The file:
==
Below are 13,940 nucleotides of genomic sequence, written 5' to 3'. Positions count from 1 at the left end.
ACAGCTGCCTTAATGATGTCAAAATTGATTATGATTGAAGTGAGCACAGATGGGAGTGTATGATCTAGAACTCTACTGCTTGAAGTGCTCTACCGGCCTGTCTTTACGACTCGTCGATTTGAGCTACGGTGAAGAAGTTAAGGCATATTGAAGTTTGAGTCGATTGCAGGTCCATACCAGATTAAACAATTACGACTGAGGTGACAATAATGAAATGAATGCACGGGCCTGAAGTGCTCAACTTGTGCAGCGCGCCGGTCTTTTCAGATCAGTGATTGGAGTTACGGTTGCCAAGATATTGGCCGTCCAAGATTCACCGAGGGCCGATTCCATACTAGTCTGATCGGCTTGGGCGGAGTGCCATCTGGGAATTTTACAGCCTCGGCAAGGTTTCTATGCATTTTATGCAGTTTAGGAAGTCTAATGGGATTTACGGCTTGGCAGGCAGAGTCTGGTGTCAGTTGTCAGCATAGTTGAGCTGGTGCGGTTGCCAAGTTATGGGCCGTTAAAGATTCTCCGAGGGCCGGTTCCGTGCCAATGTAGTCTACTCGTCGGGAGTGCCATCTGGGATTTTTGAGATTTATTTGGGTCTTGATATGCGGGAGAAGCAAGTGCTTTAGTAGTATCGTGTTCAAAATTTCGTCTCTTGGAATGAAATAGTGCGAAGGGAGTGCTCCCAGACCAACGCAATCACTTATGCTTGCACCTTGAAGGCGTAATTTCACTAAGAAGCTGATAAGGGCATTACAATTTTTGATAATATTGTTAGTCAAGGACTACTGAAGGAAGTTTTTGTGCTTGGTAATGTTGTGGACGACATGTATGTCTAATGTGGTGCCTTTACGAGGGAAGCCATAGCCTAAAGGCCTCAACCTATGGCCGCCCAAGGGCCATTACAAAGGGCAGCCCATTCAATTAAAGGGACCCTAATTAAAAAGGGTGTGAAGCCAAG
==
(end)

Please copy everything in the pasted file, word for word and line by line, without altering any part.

Below are 13,940 nucleotides of genomic sequence, written 5' to 3'. Positions count from 1 at the left end.
ACAGCTGCCTTAATGATGTCAAAATTGATTATGATTGAAGTGAGCACAGATGGGAGTGTATGATCTAGAACTCTACTGCTTGAAGTGCTCTACCGGCCTGTCTTTACGACTCGTCGATTTGAGCTACGGTGAAGAAGTTAAGGCATATTGAAGTTTGAGTCGATTGCAGGTCCATACCAGATTAAACAATTACGACTGAGGTGACAATAATGAAATGAATGCACGGGCCTGAAGTGCTCAACTTGTGCAGCGCGCCGGTCTTTTCAGATCAGTGATTGGAGTTACGGTTGCCAAGATATTGGCCGTCCAAGATTCACCGAGGGCCGATTCCATACTAGTCTGATCGGCTTGGGCGGAGTGCCATCTGGGAATTTTACAGCCTCGGCAAGGTTTCTATGCATTTTATGCAGTTTAGGAAGTCTAATGGGATTTACGGCTTGGCAGGCAGAGTCTGGTGTCAGTTGTCAGCATAGTTGAGCTGGTGCGGTTGCCAAGTTATGGGCCGTTAAAGATTCTCCGAGGGCCGGTTCCGTGCCAATGTAGTCTACTCGTCGGGAGTGCCATCTGGGATTTTTGAGATTTATTTGGGTCTTGATATGCGGGAGAAGCAAGTGCTTTAGTAGTATCGTGTTCAAAATTTCGTCTCTTGGAATGAAATAGTGCGAAGGGAGTGCTCCCAGACCAACGCAATCACTTATGCTTGCACCTTGAAGGCGTAATTTCACTAAGAAGCTGATAAGGGCATTACAATTTTTGATAATATTGTTAGTCAAGGACTACTGAAGGAAGTTTTTGTGCTTGGTAATGTTGTGGACGACATGTATGTCTAATGTGGTGCCTTTACGAGGGAAGCCATAGCCTAAAGGCCTCAACCTATGGCCGCCCAAGGGCCATTACAAAGGGCAGCCCATTCAATTAAAGGGACCCTAATTAAAAAGGGTGTGAAGCCAAG